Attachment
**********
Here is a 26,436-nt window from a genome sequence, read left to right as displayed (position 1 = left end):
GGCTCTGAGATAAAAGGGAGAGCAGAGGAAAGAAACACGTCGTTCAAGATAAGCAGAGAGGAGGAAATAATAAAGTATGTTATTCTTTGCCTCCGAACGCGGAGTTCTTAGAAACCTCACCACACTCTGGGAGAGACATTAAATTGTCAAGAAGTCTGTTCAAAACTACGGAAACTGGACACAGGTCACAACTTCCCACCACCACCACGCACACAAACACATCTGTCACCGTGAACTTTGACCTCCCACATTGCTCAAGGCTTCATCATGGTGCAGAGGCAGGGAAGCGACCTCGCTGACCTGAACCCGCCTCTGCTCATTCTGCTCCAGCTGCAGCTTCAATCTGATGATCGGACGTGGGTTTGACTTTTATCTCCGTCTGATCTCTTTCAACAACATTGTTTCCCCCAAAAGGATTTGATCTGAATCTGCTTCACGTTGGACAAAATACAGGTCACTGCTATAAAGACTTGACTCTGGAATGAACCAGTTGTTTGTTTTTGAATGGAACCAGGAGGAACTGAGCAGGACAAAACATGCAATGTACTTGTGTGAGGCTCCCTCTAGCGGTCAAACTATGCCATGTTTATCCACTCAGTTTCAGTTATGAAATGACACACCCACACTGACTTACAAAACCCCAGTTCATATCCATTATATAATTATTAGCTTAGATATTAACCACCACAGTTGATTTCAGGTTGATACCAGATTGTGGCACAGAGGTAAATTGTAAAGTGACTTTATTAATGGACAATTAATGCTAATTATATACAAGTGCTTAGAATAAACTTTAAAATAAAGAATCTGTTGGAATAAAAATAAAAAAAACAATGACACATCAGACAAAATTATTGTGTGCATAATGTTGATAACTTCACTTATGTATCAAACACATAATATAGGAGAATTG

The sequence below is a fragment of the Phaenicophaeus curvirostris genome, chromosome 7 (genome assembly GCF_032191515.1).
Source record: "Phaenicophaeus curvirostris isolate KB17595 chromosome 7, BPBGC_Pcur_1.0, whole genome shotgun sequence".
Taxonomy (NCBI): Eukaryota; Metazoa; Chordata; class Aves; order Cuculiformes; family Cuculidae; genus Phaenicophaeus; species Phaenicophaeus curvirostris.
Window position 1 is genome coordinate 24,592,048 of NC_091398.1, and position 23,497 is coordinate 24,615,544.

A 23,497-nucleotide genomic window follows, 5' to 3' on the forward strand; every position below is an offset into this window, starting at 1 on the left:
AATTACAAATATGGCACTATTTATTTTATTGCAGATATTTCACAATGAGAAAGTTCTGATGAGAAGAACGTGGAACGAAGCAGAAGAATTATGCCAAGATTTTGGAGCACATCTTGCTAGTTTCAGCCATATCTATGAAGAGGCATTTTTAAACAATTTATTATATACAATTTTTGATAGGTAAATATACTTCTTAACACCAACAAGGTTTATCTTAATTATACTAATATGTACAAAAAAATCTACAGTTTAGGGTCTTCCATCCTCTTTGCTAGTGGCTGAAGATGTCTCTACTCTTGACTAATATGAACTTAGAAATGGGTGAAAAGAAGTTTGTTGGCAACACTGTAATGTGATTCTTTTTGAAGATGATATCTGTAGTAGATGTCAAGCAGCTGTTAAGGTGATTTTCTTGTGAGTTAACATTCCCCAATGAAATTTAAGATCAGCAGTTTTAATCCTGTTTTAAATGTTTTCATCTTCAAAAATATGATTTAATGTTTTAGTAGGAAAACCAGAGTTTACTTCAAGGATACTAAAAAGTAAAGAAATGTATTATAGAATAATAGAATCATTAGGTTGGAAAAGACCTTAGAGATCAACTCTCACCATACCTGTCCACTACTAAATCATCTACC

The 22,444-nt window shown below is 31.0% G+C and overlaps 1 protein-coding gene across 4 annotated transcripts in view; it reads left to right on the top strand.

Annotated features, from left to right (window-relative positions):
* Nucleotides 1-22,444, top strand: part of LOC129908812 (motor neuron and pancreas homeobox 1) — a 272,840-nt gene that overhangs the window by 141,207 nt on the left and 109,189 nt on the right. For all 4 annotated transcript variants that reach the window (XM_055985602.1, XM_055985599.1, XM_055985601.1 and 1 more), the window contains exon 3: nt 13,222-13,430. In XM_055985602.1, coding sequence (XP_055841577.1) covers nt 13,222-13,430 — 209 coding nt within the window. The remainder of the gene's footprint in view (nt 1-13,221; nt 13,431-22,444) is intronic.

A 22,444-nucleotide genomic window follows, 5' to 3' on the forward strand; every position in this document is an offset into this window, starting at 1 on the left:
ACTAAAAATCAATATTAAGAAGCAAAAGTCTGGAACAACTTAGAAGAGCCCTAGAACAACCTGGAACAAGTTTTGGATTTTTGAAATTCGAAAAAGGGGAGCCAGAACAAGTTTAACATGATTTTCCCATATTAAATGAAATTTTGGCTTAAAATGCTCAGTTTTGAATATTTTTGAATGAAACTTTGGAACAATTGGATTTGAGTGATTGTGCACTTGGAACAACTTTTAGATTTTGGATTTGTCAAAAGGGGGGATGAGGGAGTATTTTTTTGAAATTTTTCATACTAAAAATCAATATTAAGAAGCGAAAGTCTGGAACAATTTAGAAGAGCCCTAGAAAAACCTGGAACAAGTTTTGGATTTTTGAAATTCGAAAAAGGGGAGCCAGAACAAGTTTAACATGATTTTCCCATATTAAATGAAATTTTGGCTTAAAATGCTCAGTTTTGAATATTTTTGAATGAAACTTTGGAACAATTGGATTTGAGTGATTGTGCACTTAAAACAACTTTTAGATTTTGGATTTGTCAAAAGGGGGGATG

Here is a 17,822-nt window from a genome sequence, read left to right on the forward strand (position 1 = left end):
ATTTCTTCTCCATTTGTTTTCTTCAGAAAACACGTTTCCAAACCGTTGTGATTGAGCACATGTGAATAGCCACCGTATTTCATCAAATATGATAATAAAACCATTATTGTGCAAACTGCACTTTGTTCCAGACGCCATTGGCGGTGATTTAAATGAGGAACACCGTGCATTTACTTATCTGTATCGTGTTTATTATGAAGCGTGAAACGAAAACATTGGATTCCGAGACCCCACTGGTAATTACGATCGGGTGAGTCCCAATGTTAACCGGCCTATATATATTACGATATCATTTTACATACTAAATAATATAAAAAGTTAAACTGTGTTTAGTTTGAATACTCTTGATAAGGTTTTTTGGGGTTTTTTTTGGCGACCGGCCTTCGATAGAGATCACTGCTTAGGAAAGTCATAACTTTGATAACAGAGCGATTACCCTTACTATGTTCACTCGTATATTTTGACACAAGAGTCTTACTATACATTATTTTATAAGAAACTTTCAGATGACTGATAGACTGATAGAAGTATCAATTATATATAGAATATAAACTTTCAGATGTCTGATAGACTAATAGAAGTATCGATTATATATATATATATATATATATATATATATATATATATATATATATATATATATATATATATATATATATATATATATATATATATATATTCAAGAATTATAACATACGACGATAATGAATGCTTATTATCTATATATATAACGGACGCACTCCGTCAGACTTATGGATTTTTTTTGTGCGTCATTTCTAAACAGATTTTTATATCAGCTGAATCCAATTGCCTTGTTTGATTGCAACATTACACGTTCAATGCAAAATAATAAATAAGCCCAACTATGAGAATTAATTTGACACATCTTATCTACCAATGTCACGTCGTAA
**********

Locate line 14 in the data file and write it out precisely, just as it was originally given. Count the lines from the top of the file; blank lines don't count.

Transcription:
Here is a 17,822-nt window from a genome sequence, read left to right on the forward strand (position 1 = left end):